AB SCIEX; Abbott Laboratories; American University of Beirut; Ann & Robert H. Lurie Children's Hospital of Chicago; ARUP Laboratories; Beckman Coulter, Inc.; Bio-Rad Laboratories, Inc.; BMH Holdings (TMS BioScience Labs); Covance; DiaSorin Inc.; DIAsource Immunoassays; Douglass Hanly Moir Pathology; Endoceutics, Inc.; Euroimmun Medizinische Labordiagnostika AG; Fujirebio Diagnostics, Inc; Fujirebio Inc.; Health Canada; Immunodiagnostic Systems Inc.; Immunotech S.A.S. (Beckman Coulter, Inc); Laboratory Corporation of America Holdings; Los Angeles Biomedical Research Institute; Microgenics Corporation (Thermo Fisher Scientific, Inc.); New England Research Institutes, Inc.; Harvard University (Partners HealthCare System, Inc.); Pathology Associates Medical Laboratories; Quest Diagnostics; Reprosource Fertility Diagnostics; Roche Diagnostics Corporation; Sahlgrenska University Hospital; Siemens; Social & Scientific Systems, Inc.; Tosoh Bioscience, Inc.; Tricore Reference Laboratories; University College Cork; University of Helsinki; VU University Medical Center Amsterdam; ZRT Laboratory; multiple donors
CDC's Division of Laboratory Sciences

Newborn Screening Translation Research Initiative

newborn screeningFor new parents the world over, the birth of a healthy child is a joy they remember throughout their lives. For some, however, that joy is tempered by serious health problems that arise from disorders like phenylketonuria, sickle cell disease or hypothyroidism. Fortunately for thousands of babies born in the United States each year, those treatable diseases are caught and diagnosed within days of birth, thanks in large part to the work of the newborn screening laboratory program at the Centers for Disease Control and Prevention.

“Newborn screening is the most successful lab-based prevention program in public health,” says Dr. Robert Vogt, principal investigator of the Newborn Screening Translation Research Initiative (NSTRI).

Virtually all babies born in the United States are tested for an array of treatable, but potentially deadly, conditions within 48 hours of birth. Blood samples collected by a simple “heel stick” are sent to one of more than 70 newborn screening labs across the country for analysis. Testing in these labs is routinely evaluated by CDC’s Newborn Screening and Molecular Biology Branch, which operates the only comprehensive program in the world for assuring the quality of newborn screening tests. The reach of the CDC program also extends to over 450 labs in more than 60 countries.

Currently, early detection by laboratory tests helps prevent death and disability from dozens of disorders. Early identification of these disorders gives babies a healthy start and dramatically reduces health care costs associated with treatment of lifelong debilitating conditions.

For the future, the CDC research group is working to identify new tests to add to the mix. Dr. Vogt boils down the research conducted by his program into a simple summary saying, “The purpose of this group is to anticipate screening tests that are not now being conducted.”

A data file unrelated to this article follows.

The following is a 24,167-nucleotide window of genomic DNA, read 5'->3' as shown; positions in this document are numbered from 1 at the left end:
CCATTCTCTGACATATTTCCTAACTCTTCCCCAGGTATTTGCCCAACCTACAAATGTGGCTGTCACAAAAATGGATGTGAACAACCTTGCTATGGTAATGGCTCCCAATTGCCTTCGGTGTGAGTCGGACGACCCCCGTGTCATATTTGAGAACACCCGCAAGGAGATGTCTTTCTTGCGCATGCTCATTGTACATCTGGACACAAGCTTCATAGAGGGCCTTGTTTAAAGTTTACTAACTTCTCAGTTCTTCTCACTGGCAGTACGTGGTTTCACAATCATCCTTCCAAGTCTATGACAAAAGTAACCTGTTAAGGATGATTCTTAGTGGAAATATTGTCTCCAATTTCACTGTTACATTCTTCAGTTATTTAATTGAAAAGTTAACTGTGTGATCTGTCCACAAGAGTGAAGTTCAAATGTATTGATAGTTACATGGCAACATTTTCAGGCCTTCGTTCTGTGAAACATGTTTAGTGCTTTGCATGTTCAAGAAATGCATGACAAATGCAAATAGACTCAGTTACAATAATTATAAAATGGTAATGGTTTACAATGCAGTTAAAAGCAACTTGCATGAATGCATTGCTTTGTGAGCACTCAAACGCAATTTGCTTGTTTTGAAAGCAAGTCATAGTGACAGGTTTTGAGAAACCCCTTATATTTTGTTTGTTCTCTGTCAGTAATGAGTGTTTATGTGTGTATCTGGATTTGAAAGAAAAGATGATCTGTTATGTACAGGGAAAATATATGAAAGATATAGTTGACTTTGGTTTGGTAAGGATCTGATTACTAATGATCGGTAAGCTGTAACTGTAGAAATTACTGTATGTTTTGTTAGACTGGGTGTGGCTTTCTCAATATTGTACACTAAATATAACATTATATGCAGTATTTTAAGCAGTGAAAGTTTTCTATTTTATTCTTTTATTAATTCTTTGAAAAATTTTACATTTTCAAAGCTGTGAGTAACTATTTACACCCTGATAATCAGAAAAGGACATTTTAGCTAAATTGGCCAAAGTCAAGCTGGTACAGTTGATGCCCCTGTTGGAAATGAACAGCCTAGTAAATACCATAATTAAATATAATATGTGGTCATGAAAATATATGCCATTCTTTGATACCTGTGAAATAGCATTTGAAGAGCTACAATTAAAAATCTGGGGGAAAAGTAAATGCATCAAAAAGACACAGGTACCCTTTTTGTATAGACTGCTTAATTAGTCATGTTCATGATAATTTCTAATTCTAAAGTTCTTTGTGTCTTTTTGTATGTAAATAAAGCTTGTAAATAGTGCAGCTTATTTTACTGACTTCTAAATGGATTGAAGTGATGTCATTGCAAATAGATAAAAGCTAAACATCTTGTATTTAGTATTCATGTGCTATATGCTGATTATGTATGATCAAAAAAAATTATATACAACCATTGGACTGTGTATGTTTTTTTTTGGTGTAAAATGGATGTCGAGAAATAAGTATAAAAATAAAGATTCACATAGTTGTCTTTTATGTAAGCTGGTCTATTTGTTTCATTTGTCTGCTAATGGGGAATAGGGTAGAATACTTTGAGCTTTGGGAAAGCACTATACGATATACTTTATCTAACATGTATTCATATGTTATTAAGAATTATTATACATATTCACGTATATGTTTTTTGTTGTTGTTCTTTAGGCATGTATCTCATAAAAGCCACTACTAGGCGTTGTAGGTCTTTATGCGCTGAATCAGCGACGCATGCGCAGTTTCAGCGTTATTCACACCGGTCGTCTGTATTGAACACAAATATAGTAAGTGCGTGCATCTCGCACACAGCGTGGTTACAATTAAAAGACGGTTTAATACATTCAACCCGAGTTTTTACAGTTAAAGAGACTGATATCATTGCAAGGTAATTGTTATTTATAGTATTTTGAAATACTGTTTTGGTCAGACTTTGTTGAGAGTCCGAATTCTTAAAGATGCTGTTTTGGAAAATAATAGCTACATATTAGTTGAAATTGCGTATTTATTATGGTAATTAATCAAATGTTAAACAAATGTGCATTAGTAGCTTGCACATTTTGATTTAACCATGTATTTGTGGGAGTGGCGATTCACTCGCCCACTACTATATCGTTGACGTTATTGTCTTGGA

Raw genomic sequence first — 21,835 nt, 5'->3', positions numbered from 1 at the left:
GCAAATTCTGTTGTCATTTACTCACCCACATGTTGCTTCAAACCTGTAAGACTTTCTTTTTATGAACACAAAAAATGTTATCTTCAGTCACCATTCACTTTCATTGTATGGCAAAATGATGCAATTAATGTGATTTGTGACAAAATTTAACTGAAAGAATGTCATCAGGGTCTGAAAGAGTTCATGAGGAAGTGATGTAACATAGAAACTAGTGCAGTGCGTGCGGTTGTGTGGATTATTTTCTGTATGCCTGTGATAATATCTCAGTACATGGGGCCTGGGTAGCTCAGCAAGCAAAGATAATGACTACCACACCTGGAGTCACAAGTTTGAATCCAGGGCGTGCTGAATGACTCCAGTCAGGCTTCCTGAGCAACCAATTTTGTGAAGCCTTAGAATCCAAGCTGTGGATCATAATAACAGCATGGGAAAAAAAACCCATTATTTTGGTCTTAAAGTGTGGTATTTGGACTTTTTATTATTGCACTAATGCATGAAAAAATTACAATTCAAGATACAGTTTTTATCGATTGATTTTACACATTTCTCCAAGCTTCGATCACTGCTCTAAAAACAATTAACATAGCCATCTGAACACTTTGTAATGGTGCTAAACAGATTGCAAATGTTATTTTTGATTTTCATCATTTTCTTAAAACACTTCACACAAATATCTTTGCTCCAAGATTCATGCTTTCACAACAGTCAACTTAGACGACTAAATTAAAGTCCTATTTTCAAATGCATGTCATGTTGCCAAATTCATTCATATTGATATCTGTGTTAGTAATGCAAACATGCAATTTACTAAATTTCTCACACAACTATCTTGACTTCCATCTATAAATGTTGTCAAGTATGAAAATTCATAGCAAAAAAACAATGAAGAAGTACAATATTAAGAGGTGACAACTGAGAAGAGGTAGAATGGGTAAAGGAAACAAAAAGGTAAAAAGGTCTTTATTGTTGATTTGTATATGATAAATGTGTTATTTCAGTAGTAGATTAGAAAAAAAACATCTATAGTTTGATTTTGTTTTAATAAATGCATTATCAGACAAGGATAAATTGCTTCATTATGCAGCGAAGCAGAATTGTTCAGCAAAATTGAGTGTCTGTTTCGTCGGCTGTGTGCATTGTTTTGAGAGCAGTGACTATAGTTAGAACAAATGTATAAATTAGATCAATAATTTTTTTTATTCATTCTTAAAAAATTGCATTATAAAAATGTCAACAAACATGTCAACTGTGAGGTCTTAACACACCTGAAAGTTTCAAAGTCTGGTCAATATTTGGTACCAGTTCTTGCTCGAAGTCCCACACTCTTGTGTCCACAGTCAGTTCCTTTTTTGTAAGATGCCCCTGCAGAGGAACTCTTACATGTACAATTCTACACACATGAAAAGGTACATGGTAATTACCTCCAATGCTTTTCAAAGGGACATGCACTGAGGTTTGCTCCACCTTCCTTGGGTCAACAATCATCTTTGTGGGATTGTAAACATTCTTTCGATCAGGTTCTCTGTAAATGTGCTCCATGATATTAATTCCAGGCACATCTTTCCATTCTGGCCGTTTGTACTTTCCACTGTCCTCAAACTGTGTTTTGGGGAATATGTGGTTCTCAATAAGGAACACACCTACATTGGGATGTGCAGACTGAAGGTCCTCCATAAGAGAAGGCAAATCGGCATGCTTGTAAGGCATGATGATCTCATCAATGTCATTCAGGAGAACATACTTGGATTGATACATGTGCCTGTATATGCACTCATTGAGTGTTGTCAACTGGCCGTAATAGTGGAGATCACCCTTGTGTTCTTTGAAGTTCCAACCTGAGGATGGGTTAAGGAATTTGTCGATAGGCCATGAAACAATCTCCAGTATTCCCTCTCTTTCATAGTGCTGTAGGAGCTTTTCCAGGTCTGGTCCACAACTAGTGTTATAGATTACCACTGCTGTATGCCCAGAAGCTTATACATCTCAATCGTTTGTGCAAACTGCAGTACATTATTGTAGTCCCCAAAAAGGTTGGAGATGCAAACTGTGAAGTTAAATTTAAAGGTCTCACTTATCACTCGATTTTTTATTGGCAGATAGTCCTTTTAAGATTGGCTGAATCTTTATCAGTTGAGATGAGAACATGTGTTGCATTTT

The CDC Program was instrumental in expanding the recommended panel of newborn screening tests to include Severe Combined Immune Deficiency (SCID), known more commonly as the Boy in the Bubble Syndrome. The screen is now being piloted at labs in Wisconsin and Massachusetts, and thus far more than 200,000 babies have been screened for the syndrome. The first newborn with SCID was identified just this year. The screening test should soon become routine throughout the United States, adding yet another layer of protection for newborns.

Gathered with his research colleagues near their lab at CDC, Dr. Vogt is quick to recognize the role of the CDC Foundation. “We now have five major areas of investigation that are supported in one way or another by the CDC Foundation,” he says. “In some cases it is direct funding support and in other cases there are partnerships that are in-kind. We use the CDC Foundation to ‘do more, faster.’ That motto really applies.”

by David Snyder

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Newborn screening
Newborn Screening Translation Research Initiative
United States of America
To improve four major areas of newborn screening: 1) developing new screening methods for specific diseases, 2) integrating state public health laboratories in the translation process through collaborative field studies, 3) expanding the global reach of newborn screening, and 4) adapting innovative technologies for screening and quality assurance.
Genzyme Corporation; Biogen
CDC’s National Center for Environmental Health; California Department of Health Services; Emory University; Jeffrey Modell Foundation; Kennedy Krieger Institute; Medical College of Georgia; New York State Department of Health; The Johns Hopkins Bloomberg School of Public Health; The University of Texas at San Antonio; University of Washington; Washington State Department of Health; Wisconsin State Laboratory of Hygiene; Association of Public Health Laboratories; Illinois Department of Public Health; Georgia Public Health Laboratory; University of California San Francisco; New England Newborn Screening Program; University of Pittsburgh Medical Center Mayo Clinic; University of Pittsburgh School of Medicine; National Taiwan University Hospital